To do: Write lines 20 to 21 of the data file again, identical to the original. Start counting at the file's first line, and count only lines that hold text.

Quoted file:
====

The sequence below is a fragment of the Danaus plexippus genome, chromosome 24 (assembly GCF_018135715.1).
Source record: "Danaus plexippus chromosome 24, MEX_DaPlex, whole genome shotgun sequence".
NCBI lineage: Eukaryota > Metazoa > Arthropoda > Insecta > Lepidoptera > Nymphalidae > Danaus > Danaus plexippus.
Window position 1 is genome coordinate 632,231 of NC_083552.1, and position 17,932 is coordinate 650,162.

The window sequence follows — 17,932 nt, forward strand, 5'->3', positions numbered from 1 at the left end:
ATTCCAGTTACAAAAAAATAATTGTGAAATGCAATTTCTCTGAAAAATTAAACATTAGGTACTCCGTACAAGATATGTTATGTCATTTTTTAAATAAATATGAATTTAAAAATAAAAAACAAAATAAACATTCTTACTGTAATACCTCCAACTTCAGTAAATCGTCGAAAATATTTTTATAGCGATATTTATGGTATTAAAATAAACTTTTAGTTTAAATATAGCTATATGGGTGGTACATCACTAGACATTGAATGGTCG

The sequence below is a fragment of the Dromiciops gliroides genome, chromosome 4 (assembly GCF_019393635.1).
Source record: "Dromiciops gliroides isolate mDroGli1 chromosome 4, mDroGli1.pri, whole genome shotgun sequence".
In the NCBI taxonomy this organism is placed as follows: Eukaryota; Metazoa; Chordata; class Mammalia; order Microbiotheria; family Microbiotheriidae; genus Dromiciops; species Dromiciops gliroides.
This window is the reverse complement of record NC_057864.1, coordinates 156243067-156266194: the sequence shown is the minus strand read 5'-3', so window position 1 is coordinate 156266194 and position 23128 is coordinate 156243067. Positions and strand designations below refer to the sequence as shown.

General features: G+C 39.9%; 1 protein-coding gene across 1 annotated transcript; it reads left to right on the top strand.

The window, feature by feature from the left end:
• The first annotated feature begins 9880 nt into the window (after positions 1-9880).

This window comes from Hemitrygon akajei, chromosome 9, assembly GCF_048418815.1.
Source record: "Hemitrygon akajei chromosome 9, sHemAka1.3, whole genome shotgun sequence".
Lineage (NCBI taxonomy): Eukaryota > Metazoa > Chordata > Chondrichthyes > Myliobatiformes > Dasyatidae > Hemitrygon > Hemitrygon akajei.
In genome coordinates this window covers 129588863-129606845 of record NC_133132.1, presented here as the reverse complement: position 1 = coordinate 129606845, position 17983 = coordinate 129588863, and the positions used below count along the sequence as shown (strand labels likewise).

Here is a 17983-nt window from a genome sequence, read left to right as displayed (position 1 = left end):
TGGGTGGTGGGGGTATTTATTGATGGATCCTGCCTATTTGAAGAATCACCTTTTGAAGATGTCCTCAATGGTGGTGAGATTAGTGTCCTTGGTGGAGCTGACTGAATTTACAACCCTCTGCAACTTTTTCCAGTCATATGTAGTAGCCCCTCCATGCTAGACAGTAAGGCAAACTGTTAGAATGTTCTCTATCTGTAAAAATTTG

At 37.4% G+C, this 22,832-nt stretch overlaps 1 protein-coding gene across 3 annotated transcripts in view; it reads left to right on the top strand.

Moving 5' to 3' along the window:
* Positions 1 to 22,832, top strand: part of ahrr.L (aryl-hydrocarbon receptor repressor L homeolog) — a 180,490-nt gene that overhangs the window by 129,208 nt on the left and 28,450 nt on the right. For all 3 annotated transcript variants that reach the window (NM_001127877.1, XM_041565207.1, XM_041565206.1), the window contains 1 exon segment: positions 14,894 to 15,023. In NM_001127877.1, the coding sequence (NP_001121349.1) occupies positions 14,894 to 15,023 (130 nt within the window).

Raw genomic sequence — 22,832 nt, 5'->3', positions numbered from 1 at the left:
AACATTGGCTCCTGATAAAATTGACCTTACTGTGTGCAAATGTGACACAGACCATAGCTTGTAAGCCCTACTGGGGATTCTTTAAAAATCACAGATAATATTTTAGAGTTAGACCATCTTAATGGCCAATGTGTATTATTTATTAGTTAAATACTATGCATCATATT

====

At 37.4% G+C, this 22,832-nt stretch overlaps 1 protein-coding gene across 3 annotated transcripts in view; it reads left to right on the top strand.

Moving 5' to 3' along the window: